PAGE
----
WASHINGTON — The Supreme Court on Friday agreed to hear its first major abortion case since 2007, one that has the potential to affect millions of women and to revise the constitutional principles governing abortion rights.
The court’s decision will probably arrive in late June, as the presidential campaign enters its final stretch, thrusting the divisive issue of abortion to the forefront of public debate. Other major rulings — on affirmative action, public unions, contraception coverage and possibly immigration — are also expected to land around then.
But it is the new abortion case, however it is decided, that is likely to produce the term’s most consequential and legally significant decision. Many states have been enacting restrictions that test the limits of the constitutional right to abortion established in 1973 in Roe v. Wade, and a ruling in the new case, from Texas, will enunciate principles that will apply in all of them.
The Casey decision said states may not place undue burdens on the constitutional right to abortion before fetal viability. Undue burdens, it said, included “unnecessary health regulations that have the purpose or effect of presenting a substantial obstacle to a woman seeking an abortion.”
Justice Anthony M. Kennedy helped write the controlling opinion in Casey, and his vote will almost certainly be crucial in the new case, Whole Woman’s Health v. Cole, No. 15-274. The future of abortion rights in the United States probably rests almost entirely in his hands, given the deadlock on the court between conservatives and liberals.
The case is a challenge to a Texas law that would leave the state with about 10 abortion clinics, down from more than 40. Such a change, the abortion providers who are plaintiffs in the case told the justices, would have a vast practical impact.
“Texas is the second-most-populous state in the nation — home to 5.4 million women of reproductive age,” they wrote in their brief urging the court to hear the case. “More than 60,000 of those women choose to have an abortion each year.”
The case concerns two parts of a state law that imposes strict requirementson abortion providers. It was passed by the Republican-dominated Texas Legislature and signed into law in July 2013 by Rick Perry, the governor at the time.
One part of the law requires all clinics in the state to meet the standards for “ambulatory surgical centers,” including regulations concerning buildings, equipment and staffing. The other requires doctors performing abortions to have admitting privileges at a nearby hospital.
Officials in Texas said that the contested provisions were needed to protect women’s health. Abortion providers responded that the regulations were expensive, unnecessary and intended to put many of them out of business.
The measures were modest and sensible, Ken Paxton, Texas’ attorney general, said in a statement on Friday
“The state has wide discretion to pass laws ensuring Texas women are not subject to substandard conditions at abortion facilities,” Mr. Paxton said. “The advancement of the abortion industry’s bottom line shouldn’t take precedence over women’s health.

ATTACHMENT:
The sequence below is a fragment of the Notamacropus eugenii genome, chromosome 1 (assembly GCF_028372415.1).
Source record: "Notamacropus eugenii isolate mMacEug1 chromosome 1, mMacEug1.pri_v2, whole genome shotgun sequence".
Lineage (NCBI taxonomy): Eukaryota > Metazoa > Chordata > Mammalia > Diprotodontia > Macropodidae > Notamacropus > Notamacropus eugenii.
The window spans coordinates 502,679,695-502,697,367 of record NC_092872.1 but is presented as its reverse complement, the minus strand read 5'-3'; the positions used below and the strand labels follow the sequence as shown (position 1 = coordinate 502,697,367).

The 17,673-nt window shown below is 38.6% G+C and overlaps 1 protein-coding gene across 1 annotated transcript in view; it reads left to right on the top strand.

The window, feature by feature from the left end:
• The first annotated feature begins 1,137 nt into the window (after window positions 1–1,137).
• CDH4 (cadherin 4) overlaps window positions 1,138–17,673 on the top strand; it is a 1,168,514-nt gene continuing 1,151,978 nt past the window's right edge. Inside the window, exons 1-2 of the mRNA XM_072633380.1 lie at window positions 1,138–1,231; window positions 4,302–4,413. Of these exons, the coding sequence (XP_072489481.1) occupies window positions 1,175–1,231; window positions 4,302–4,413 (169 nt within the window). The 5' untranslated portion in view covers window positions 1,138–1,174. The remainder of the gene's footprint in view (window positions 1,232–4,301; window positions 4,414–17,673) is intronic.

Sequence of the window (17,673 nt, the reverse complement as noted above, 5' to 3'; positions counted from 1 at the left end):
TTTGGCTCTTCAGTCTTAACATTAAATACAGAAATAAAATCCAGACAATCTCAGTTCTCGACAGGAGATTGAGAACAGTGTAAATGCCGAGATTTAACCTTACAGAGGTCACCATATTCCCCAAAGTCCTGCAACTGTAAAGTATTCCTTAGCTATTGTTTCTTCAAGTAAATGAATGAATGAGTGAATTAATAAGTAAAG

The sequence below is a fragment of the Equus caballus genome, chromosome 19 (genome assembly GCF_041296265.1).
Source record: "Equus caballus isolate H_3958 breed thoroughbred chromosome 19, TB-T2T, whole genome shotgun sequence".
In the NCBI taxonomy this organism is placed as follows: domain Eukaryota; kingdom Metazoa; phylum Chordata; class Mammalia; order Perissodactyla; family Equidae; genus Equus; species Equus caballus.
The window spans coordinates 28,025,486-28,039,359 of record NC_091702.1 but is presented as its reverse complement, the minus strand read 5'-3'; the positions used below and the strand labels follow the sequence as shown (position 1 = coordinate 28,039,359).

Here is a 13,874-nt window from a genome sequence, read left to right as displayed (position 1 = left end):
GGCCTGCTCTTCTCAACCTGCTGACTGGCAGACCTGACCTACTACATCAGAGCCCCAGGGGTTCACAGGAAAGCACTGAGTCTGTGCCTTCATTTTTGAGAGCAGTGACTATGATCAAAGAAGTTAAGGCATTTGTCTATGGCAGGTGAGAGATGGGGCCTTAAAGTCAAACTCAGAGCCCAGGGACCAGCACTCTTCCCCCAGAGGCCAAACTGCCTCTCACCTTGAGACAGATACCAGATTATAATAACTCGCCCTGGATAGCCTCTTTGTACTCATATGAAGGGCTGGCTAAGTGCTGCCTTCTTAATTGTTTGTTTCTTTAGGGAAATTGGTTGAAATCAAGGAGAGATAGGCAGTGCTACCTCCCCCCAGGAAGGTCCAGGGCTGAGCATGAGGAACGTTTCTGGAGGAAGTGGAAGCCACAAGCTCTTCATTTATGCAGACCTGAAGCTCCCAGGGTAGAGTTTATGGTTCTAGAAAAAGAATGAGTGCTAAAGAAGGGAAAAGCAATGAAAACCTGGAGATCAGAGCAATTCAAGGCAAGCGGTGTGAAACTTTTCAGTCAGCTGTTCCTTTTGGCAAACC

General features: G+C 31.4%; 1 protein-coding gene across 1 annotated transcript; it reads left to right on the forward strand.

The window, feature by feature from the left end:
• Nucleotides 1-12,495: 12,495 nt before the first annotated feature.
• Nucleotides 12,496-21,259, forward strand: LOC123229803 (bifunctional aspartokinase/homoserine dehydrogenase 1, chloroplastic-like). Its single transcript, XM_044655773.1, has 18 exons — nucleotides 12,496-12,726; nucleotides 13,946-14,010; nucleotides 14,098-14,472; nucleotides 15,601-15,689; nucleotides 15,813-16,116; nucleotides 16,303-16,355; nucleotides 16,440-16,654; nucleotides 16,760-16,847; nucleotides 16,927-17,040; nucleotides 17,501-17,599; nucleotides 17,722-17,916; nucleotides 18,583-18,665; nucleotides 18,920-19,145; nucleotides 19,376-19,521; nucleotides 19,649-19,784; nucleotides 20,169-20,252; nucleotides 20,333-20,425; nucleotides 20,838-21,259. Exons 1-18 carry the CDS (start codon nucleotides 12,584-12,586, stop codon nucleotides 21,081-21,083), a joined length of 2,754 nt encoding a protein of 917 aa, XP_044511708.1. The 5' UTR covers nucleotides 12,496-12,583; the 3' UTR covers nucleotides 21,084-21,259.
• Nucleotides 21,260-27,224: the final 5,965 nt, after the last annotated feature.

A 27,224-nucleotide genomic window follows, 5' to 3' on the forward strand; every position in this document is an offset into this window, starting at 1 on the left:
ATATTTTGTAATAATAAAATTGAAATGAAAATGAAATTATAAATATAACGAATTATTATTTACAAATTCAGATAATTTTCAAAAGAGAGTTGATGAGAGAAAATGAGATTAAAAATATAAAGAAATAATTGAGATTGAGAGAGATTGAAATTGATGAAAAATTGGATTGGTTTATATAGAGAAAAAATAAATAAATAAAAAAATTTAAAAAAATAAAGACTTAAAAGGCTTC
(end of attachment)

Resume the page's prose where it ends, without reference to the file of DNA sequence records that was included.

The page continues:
Nancy Northup, president of the Center for Reproductive Rights, which brought the Texas challenge, said officials in Texas had used “deceptive laws and regulatory red tape” to block access to abortion.
“Playing politics with women’s health isn’t just wrong,” she said in a statement. “It’s dangerous for many women who will have no safe and legal options left where they live, and may be forced to take matters into their own hands.”
Parts of the law not at issue before the Supreme Court have already caused about half of the state’s 41 abortion clinics to close. If the contested provisions take effect, the challengers’ brief said, the number of clinics would again be halved.Amy Hagstrom Miller, president of Whole Woman’s Health, the lead plaintiff, said that “would have devastating effects on women and families around the state.”
The remaining clinics would be clustered in four metropolitan areas: Austin, Dallas-Fort Worth, Houston and San Antonio.
“There would be no licensed abortion facilities west of San Antonio,” the challengers’ brief said. The only clinic south of San Antonio, in McAllen, it added, would have “extremely limited capacity.”
In urging the Supreme Court to decline the case, Mr. Paxton quoted from an earlier opinion. The justices, Mr. Paxton said, should not turn themselves into “the country’s ex officio medical board with powers to approve or disapprove medical and operative practices and standards throughout the United States.”
The lower courts are divided over whether they should accept lawmakers’ assertions about the health benefits of abortion restrictions at face value or investigate to determine whether the assertions are backed by evidence.
In June, the United States Court of Appeals for the Fifth Circuit, in New Orleans, largely upheld the contested provisions of the Texas law, using the more deferential approach. A panel of the court ruled that the law, with minor exceptions, did not place an undue burden on the right to abortion.
The court said women in West Texas could obtain abortions in New Mexico, a ruling at odds with one from a different panel of the same courtthat said Mississippi could not rely on out-of-state abortion clinics in defending a law that would have shut down the state’s only clinic.
The appeals court declined to grant the challengers a stay, but the Supreme Court temporarily blocked the ruling later that month pending its own decision in the case. The vote was 5 to 4, with Justice Kennedy joining the court’s liberal wing to form a majority. Chief Justice John G. Roberts Jr. and Justices Antonin Scalia, Clarence Thomas and Samuel A. Alito Jr. voted to deny the stay.
Source: New York Times